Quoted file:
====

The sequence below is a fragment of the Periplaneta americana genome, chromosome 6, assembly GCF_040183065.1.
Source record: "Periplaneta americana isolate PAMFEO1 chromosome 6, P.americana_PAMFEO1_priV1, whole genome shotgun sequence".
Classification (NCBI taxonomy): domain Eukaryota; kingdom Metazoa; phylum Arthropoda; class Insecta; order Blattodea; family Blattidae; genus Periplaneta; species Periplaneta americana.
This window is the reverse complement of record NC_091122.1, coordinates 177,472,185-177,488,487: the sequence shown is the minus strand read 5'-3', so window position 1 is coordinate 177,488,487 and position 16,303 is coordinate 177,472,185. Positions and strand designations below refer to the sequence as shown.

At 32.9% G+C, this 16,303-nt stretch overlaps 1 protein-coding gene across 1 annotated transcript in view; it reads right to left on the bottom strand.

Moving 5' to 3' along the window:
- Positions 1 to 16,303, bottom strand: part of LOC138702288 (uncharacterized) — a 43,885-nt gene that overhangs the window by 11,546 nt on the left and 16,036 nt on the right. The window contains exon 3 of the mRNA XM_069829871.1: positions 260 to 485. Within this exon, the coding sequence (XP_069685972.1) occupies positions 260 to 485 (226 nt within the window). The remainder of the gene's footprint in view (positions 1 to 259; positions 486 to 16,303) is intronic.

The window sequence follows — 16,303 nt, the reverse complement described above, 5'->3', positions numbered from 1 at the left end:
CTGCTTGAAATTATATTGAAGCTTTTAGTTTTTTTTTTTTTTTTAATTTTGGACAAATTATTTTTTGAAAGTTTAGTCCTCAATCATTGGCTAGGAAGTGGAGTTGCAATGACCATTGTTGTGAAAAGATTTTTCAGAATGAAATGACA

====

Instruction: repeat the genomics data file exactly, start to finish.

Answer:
The sequence below is a fragment of the Periplaneta americana genome, chromosome 6, assembly GCF_040183065.1.
Source record: "Periplaneta americana isolate PAMFEO1 chromosome 6, P.americana_PAMFEO1_priV1, whole genome shotgun sequence".
Classification (NCBI taxonomy): domain Eukaryota; kingdom Metazoa; phylum Arthropoda; class Insecta; order Blattodea; family Blattidae; genus Periplaneta; species Periplaneta americana.
This window is the reverse complement of record NC_091122.1, coordinates 177,472,185-177,488,487: the sequence shown is the minus strand read 5'-3', so window position 1 is coordinate 177,488,487 and position 16,303 is coordinate 177,472,185. Positions and strand designations below refer to the sequence as shown.

At 32.9% G+C, this 16,303-nt stretch overlaps 1 protein-coding gene across 1 annotated transcript in view; it reads right to left on the bottom strand.

Moving 5' to 3' along the window:
- Positions 1 to 16,303, bottom strand: part of LOC138702288 (uncharacterized) — a 43,885-nt gene that overhangs the window by 11,546 nt on the left and 16,036 nt on the right. The window contains exon 3 of the mRNA XM_069829871.1: positions 260 to 485. Within this exon, the coding sequence (XP_069685972.1) occupies positions 260 to 485 (226 nt within the window). The remainder of the gene's footprint in view (positions 1 to 259; positions 486 to 16,303) is intronic.

The window sequence follows — 16,303 nt, the reverse complement described above, 5'->3', positions numbered from 1 at the left end:
CTGCTTGAAATTATATTGAAGCTTTTAGTTTTTTTTTTTTTTTTAATTTTGGACAAATTATTTTTTGAAAGTTTAGTCCTCAATCATTGGCTAGGAAGTGGAGTTGCAATGACCATTGTTGTGAAAAGATTTTTCAGAATGAAATGACA